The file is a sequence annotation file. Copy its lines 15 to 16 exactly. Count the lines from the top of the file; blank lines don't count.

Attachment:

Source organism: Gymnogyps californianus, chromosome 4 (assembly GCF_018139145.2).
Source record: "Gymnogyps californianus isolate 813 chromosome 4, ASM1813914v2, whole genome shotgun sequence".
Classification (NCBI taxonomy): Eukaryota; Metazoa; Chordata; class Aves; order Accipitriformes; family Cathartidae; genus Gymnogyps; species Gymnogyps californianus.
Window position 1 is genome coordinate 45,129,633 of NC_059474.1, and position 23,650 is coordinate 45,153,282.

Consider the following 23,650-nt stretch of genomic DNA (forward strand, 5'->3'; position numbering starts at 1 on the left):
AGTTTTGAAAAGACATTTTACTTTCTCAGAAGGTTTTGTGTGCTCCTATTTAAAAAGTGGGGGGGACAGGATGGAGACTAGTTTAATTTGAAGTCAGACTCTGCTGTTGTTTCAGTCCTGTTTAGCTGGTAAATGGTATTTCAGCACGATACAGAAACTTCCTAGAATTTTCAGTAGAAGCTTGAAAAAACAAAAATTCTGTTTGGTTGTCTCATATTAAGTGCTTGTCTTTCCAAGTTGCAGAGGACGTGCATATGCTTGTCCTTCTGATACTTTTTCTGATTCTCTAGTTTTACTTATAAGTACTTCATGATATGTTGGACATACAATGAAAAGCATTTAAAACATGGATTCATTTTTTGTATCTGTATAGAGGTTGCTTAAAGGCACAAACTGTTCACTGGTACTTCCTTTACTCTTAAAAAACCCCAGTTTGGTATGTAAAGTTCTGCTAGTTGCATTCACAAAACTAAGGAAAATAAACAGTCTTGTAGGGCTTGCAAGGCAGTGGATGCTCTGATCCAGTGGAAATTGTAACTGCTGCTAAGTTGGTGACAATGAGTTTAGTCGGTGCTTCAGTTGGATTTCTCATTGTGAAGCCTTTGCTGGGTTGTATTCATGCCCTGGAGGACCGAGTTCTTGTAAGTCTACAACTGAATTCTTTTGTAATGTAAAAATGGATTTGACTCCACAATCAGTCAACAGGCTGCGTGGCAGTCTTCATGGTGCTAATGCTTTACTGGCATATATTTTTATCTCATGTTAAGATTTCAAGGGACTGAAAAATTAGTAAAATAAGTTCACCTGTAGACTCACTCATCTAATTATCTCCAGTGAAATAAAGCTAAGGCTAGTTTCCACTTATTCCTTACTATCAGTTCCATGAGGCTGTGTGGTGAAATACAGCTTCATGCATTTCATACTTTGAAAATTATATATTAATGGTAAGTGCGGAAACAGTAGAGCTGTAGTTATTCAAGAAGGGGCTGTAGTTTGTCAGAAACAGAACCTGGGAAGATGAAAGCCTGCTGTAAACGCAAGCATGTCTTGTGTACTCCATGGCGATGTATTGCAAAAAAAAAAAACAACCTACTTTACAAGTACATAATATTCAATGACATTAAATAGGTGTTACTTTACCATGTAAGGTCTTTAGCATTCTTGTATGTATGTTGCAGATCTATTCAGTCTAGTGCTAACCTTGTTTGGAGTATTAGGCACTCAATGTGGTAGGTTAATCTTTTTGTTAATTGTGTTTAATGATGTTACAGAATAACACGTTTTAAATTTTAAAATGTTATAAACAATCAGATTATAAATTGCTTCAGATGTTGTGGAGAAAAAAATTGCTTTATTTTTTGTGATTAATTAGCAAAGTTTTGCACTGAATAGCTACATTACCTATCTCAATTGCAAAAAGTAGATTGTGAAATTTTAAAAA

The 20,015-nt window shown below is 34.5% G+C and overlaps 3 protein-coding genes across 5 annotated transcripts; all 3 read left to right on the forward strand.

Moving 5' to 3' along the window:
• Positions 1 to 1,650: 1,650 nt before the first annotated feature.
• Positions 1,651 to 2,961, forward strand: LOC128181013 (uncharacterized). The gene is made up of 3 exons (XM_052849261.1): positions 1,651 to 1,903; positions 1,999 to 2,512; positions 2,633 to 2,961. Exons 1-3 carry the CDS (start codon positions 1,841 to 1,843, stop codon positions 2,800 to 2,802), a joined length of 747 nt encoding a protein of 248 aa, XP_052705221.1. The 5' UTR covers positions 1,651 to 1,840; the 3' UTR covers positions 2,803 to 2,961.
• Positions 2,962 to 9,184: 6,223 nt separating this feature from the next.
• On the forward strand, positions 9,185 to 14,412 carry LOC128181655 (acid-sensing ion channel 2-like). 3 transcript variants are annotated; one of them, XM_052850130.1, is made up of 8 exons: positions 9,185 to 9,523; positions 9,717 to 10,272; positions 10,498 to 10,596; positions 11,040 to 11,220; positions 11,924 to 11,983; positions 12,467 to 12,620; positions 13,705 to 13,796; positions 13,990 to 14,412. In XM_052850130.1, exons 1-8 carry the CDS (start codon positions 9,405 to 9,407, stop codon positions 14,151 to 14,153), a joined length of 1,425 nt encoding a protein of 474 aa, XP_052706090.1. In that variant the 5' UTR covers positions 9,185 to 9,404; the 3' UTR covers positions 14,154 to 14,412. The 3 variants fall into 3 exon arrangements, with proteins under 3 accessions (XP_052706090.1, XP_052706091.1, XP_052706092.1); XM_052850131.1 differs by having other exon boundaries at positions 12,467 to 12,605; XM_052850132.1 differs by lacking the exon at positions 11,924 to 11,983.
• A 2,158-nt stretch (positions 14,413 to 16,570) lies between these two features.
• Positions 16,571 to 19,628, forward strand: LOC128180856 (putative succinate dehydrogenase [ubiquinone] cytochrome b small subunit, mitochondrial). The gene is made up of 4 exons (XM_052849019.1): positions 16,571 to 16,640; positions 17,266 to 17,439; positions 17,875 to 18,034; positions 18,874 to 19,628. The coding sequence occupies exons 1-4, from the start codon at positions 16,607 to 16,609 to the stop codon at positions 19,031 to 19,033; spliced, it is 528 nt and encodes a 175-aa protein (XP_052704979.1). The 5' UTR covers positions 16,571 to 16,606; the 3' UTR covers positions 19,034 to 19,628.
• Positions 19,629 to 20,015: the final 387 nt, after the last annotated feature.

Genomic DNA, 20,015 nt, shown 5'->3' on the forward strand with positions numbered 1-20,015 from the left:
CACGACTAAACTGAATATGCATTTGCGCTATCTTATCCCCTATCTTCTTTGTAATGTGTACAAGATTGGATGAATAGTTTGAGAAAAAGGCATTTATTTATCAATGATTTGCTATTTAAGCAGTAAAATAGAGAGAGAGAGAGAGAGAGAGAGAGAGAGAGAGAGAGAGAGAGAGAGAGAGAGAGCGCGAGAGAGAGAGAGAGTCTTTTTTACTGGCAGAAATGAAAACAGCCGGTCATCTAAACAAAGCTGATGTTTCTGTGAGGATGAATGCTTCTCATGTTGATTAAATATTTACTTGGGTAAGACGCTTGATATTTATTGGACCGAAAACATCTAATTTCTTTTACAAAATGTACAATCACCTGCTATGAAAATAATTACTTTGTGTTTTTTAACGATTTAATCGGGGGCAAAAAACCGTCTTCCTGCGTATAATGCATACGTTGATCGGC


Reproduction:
• Positions 19,629 to 20,015: the final 387 nt, after the last annotated feature.

Genomic DNA, 20,015 nt, shown 5'->3' on the forward strand with positions numbered 1-20,015 from the left: